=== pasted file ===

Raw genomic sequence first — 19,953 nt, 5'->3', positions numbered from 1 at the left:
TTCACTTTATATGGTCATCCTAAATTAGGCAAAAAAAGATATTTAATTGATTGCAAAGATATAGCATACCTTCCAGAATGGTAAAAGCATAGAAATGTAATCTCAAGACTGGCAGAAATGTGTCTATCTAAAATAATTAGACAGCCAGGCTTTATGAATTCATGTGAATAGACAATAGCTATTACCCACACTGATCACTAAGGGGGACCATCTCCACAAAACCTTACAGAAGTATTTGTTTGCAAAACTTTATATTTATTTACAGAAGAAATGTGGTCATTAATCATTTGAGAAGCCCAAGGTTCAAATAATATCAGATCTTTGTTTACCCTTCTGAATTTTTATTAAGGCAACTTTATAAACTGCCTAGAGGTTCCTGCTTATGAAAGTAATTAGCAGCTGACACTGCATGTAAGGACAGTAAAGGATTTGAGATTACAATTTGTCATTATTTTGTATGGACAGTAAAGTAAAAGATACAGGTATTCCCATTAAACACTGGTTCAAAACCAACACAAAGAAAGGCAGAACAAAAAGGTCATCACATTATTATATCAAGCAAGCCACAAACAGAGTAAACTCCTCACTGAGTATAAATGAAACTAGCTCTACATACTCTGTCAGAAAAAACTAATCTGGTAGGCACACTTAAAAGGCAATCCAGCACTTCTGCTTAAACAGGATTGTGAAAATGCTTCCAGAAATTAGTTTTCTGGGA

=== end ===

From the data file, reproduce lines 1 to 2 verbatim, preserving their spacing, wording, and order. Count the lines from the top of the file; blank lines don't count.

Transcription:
Raw genomic sequence first — 19,953 nt, 5'->3', positions numbered from 1 at the left:
TTCACTTTATATGGTCATCCTAAATTAGGCAAAAAAAGATATTTAATTGATTGCAAAGATATAGCATACCTTCCAGAATGGTAAAAGCATAGAAATGTAATCTCAAGACTGGCAGAAATGTGTCTATCTAAAATAATTAGACAGCCAGGCTTTATGAATTCATGTGAATAGACAATAGCTATTACCCACACTGATCACTAAGGGGGACCATCTCCACAAAACCTTACAGAAGTATTTGTTTGCAAAACTTTATATTTATTTACAGAAGAAATGTGGTCATTAATCATTTGAGAAGCCCAAGGTTCAAATAATATCAGATCTTTGTTTACCCTTCTGAATTTTTATTAAGGCAACTTTATAAACTGCCTAGAGGTTCCTGCTTATGAAAGTAATTAGCAGCTGACACTGCATGTAAGGACAGTAAAGGATTTGAGATTACAATTTGTCATTATTTTGTATGGACAGTAAAGTAAAAGATACAGGTATTCCCATTAAACACTGGTTCAAAACCAACACAAAGAAAGGCAGAACAAAAAGGTCATCACATTATTATATCAAGCAAGCCACAAACAGAGTAAACTCCTCACTGAGTATAAATGAAACTAGCTCTACATACTCTGTCAGAAAAAACTAATCTGGTAGGCACACTTAAAAGGCAATCCAGCACTTCTGCTTAAACAGGATTGTGAAAATGCTTCCAGAAATTAGTTTTCTGGGA